Happy new year everyone!

Since I started blogging four years ago, I had never taken a two-week break before. Since my daughter was off from school and my wife took some days off, I decided to give that a shot. Now I am back and ready to get back at it. A two week break at the end of the year was nice as it gave me a chance to recharge my batteries. However, I am such a nut about writing, it is more than time for me to get back to it.

Previously, I had written about the case of ScribD here. ScribD appealed and case settled in November 2015. I do have categories for this blog entry and they are: highlights of the settlement agreement; and my thoughts. It would be kind of strange to only read the highlights without my thoughts, but the option remains.

Highlights of the Settlement Provisions

1. Each party pays for its own attorneys fees. Now, here are provisions that you don’t often see in these cases. Usually, the defense pays the attorneys fees for the plaintiff even though it doesn’t admit liability.

2. Web content accessibility guidelines 2.0 level AA with ARIA and HTML5 support is the standard that the website must satisfy.

3. ScribD with the assistance of a third party vendor, one is named in the complaint-simply accessible Inc.- has to perform automated and manual testing of the website.

4. ScribD has to offer a single, responsive website for all users, including desktop and mobile users. Blind users have to be able to engage in all of the same transactions and access all the same information with a substantially equivalent ease-of-use. That means, that blind users must be placed at the same starting line as those users who are not blind.

A trap that I see here is that voice dictation doesn’t always work the same as screen reading technology. Hopefully, people who use voice dictation technology and not screen readers will not be left behind here.

5. If ScribD performs a full re-architecture of iOS or android apps, which includes a full re-architecture of the interface and reader in the app, then ScribD has to ensure that the fully re-architected app is fully accessible to blind users.

6. If an upgrade of its iOS or android apps is released, then ScribD has to ensure that the elements of the apps upgraded, updated, or revised complies with BBC Mobile Accessibility Standards and Guidelines v 1.0 or an applicable successor for blind users.

7. By December 31 of 2017, ScribD must reprocess all EPUB ebooks that it has received from publishers to ensure they are accessible to screen access software according to the existing international digital publishing form standard.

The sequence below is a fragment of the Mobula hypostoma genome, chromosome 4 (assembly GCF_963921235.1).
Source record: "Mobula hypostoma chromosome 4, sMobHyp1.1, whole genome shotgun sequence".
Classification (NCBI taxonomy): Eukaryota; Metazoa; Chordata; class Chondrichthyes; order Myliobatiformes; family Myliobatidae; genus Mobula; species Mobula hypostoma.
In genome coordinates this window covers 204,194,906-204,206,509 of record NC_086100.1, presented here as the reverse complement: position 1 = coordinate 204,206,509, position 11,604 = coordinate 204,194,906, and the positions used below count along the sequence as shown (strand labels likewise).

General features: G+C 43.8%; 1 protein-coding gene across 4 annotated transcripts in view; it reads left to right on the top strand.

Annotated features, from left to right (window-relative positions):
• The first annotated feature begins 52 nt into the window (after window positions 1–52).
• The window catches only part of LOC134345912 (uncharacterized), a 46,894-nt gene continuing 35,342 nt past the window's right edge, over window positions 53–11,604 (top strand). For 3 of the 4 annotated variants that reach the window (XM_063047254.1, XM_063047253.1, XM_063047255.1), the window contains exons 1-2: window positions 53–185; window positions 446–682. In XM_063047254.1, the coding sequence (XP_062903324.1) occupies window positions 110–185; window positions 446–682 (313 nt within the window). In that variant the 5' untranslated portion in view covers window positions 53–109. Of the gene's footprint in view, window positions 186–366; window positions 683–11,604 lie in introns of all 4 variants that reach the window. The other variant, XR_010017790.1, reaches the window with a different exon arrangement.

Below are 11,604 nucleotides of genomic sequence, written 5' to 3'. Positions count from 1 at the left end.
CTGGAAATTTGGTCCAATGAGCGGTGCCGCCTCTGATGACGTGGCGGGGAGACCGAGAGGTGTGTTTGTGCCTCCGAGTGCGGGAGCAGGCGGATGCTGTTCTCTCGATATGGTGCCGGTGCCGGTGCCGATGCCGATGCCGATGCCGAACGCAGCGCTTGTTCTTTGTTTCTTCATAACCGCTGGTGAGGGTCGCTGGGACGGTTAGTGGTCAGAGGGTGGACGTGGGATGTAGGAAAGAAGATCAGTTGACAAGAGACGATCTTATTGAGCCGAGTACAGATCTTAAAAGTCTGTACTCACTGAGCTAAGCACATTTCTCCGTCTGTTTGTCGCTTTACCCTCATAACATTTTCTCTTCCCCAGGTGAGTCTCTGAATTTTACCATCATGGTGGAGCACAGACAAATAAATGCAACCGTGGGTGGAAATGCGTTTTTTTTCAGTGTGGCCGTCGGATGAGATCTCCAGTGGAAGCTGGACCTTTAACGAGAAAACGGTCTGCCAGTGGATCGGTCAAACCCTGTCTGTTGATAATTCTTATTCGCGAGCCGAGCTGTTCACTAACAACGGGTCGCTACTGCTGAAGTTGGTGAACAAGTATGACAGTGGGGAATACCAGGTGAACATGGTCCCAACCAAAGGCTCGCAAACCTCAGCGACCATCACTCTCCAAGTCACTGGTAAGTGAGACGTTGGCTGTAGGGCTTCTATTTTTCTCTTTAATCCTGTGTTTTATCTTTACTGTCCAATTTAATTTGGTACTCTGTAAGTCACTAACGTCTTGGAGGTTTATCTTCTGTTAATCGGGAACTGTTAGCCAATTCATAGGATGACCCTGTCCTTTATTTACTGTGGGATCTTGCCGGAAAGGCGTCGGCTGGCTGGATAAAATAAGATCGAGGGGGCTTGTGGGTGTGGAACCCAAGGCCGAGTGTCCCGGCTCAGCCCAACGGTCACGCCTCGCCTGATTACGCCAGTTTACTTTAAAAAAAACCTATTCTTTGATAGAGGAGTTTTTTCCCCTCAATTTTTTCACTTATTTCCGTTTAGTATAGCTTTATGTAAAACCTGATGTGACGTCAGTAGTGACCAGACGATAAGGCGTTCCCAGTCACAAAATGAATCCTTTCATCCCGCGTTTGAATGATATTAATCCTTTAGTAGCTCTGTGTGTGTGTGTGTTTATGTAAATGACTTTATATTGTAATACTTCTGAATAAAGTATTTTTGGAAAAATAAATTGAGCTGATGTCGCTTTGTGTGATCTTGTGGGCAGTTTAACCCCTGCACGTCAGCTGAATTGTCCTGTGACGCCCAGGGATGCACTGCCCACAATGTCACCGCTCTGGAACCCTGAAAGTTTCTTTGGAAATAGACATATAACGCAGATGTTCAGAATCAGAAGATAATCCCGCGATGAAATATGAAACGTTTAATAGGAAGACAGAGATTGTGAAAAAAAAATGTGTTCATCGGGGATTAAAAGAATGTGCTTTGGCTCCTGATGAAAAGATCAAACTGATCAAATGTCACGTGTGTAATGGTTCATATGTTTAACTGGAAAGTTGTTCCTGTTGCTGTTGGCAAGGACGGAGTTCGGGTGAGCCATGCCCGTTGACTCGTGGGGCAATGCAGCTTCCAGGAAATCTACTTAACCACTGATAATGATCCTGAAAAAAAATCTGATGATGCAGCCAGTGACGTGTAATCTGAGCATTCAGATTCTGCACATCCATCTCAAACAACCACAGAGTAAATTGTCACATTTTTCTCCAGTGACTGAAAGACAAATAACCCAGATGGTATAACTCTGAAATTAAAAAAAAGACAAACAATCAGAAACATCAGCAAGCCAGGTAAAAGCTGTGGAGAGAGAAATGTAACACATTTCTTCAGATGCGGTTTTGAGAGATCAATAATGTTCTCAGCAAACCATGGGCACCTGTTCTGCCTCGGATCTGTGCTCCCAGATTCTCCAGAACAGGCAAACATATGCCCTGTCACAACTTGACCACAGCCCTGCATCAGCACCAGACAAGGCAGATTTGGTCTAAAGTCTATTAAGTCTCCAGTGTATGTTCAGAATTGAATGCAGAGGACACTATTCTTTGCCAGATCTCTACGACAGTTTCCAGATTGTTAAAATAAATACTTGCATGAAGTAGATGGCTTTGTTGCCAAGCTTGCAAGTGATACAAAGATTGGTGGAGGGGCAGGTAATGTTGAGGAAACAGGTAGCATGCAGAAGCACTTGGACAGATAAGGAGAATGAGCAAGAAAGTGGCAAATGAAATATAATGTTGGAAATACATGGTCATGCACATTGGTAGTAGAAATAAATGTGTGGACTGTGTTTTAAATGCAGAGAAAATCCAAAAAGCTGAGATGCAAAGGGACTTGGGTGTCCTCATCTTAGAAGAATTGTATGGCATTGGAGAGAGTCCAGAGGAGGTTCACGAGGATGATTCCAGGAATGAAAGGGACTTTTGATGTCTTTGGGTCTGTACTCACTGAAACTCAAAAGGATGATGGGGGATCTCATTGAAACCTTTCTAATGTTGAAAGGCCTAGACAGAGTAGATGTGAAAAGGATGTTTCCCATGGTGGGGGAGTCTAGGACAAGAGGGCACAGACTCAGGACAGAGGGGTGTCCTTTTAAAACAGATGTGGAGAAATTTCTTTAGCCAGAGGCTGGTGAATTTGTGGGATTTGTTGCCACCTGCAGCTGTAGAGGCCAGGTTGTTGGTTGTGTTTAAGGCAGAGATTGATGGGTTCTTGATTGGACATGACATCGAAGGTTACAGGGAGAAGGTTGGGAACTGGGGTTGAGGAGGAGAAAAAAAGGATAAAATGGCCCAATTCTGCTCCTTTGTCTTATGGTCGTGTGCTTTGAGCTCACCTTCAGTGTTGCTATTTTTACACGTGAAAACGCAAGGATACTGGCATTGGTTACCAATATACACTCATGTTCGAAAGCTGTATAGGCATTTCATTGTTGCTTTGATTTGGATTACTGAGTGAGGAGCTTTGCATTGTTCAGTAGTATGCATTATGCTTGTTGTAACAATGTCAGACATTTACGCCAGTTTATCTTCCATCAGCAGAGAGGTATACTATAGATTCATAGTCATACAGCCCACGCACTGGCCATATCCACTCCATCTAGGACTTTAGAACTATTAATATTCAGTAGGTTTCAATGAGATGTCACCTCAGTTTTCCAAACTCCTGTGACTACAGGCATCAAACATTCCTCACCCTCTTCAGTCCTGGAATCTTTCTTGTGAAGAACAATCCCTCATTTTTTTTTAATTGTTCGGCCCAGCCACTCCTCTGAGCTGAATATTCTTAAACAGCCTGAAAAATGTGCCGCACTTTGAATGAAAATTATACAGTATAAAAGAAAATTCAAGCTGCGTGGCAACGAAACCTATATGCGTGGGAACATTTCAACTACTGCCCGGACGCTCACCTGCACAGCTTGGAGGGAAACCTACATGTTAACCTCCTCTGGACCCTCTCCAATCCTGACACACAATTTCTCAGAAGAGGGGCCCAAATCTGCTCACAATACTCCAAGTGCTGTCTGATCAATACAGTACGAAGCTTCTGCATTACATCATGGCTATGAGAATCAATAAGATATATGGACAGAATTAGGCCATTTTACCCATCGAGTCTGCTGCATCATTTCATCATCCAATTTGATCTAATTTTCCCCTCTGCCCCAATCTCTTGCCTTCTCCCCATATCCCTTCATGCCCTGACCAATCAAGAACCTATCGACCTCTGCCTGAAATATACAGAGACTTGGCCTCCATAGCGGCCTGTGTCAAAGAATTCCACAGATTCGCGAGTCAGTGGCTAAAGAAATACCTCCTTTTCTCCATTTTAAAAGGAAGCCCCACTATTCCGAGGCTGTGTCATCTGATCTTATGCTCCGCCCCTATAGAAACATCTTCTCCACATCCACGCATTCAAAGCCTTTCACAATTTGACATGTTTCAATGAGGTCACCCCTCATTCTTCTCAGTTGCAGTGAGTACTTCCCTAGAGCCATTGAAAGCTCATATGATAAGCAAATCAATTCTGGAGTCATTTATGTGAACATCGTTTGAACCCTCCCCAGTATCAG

8. After December 31, 2017, if a paying subscriber using screen access software request a PowerPoint, Excel, or PDF file on ScribD to be provided in a text readable format, ScribD, to the extent allowed by contract and of the law, will process the file to make that appointment accessible to that subscriber providing that ScribD only has the obligation to undertake processing of such documents as long as the cost to ScribD of doing so for all subscribers cumulatively is less than $12,000 per calendar year.

This is interesting. It seems that the parties are agreeing that in this situation anything more than $12,000 per year spent on all subscribers constitute an undue burden. $12,000 for all subscribers per year does not seem like a lot of money given what one would think ScribD is worth. The question that this raises is whether the parties can agree on what constitutes an undue burden or whether that is something for the court to decide.

9. ScribD has to process and present comic books, illustration heavy books, graphic novels, maps, and sheet music with existing descriptive data in a manner permitting that data to be accessed by a ScribD user.

10. By December 31 of 2017, ScribD must make audiobooks available to the website for native mobile applications in a way that a blind user can access with a substantially equivalent ease-of-use.

Being deaf, this has me wondering whether this would create an argument for a deaf person to say that ScribD should be captioning its audiobooks. Perhaps, ScribD already does this.

11. After December 31, 2017, ScribD cannot change its website or portion of it without subjecting the website to testing and determining that it has been determined to be accessible.

12. If there any bugs with respect to website features, ScribD has to deal with those bugs that are affecting the blind in the same way and in the same priority as those not affecting the blind.